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HomeBusinessNiger's unsettled $5.48 mln bill led to electricity disconnection, says NERC report

Niger’s unsettled $5.48 mln bill led to electricity disconnection, says NERC report

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The Nigerian Electricity Regulatory Commission (NERC) has unveiled its first-quarter report, shedding light on the Niger Republic’s outstanding debt of N4.22 billion to Nigeria for electricity supply.

According to the report, the state power company of Niger, Nigerien Electricity Society, has yet to remit the $5.48 million invoice issued by the Nigerian market operator.

The report outlined specific underpaid international customers, stating, “None of the underlisted international customers made any payment against the cumulative $16.11 million invoice issued to them in 2023/Q1; Paras-SBEE ($3.46 million), Transcorp-SBEE ($3.85 million), Mainstream-NIGELEC ($5.48 million), and Odukpani-CEET ($3.32 million).”

Highlighting the extent of the payment issue, the report noted, “Out of N842.38 million invoice issued by MO to all the eight (8) bilateral customers in the NESI, only North-South/Star Pipe made a remittance of N15.38 million against its invoice of N24.69 million.”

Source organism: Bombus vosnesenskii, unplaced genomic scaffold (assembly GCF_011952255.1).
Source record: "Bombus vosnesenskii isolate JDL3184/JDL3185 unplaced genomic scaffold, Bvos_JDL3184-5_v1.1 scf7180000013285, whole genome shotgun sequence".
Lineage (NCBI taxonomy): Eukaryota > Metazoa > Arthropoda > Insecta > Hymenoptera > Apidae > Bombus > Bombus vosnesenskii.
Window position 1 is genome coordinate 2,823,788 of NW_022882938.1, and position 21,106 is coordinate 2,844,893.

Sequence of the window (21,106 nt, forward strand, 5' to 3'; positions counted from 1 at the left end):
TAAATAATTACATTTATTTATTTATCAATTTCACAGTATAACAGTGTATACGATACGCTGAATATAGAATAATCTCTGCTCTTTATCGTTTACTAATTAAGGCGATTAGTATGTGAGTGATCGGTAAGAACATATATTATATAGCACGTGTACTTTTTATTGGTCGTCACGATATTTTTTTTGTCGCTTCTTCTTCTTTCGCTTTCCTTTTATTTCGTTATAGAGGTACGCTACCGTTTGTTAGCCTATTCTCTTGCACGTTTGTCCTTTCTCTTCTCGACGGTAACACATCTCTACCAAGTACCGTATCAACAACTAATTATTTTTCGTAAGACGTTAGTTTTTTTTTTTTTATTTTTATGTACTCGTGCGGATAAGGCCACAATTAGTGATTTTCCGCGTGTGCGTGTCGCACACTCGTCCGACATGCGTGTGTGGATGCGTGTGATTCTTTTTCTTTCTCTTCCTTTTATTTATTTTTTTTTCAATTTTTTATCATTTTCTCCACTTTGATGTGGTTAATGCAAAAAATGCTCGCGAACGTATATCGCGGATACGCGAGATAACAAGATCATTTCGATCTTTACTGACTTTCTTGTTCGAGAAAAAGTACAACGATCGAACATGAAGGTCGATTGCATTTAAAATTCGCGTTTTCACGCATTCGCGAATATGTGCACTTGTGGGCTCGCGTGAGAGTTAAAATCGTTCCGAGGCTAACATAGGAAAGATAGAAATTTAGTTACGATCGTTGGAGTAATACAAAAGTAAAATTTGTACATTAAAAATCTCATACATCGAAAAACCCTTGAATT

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In response to the ongoing payment concerns, NERC mandated the Market Operator to invoke provisions within market rules to address the payment indiscipline demonstrated by various market participants. Notably, power supply from Nigeria to Niger Republic was halted on August 2.

The recent power supply disruption coincides with ECOWAS-led sanctions against military personnel in Niger involved in the coup d’état that toppled President-elect Mohamed Bazoum. Niger’s electricity supply largely depends on purchases from Nigerian companies such as Mainstream Energy.

Nigeria also exports electricity to the Republics of Benin and Niger based on various Transaction Service Agreements. However, Niger is actively pursuing energy independence through the completion of its first dam, the Kandadji Dam, projected to generate 629 gigawatt-hours of electricity annually by 2025.

In a separate development, major cities in Niger are grappling with rolling blackouts following the recent coup. Residents of Niamey, Maradi, and Zinder have experienced intermittent power cuts, an unusual occurrence in a country that typically enjoys regular and reliable power supplies.

As part of ECOWAS efforts, President Bola Ahmed Tinubu is expected to isolate Niger Republic from the electricity supply. Approximately 60 percent of Niger’s power supply is sourced from Nigeria, making the disconnection of power supply a significant decision in response to the unpaid debts.

(Edited by Oludare Mayowa; omayowa@globalfinancialdigest.com; Newsroom: +234 8033 964 138)

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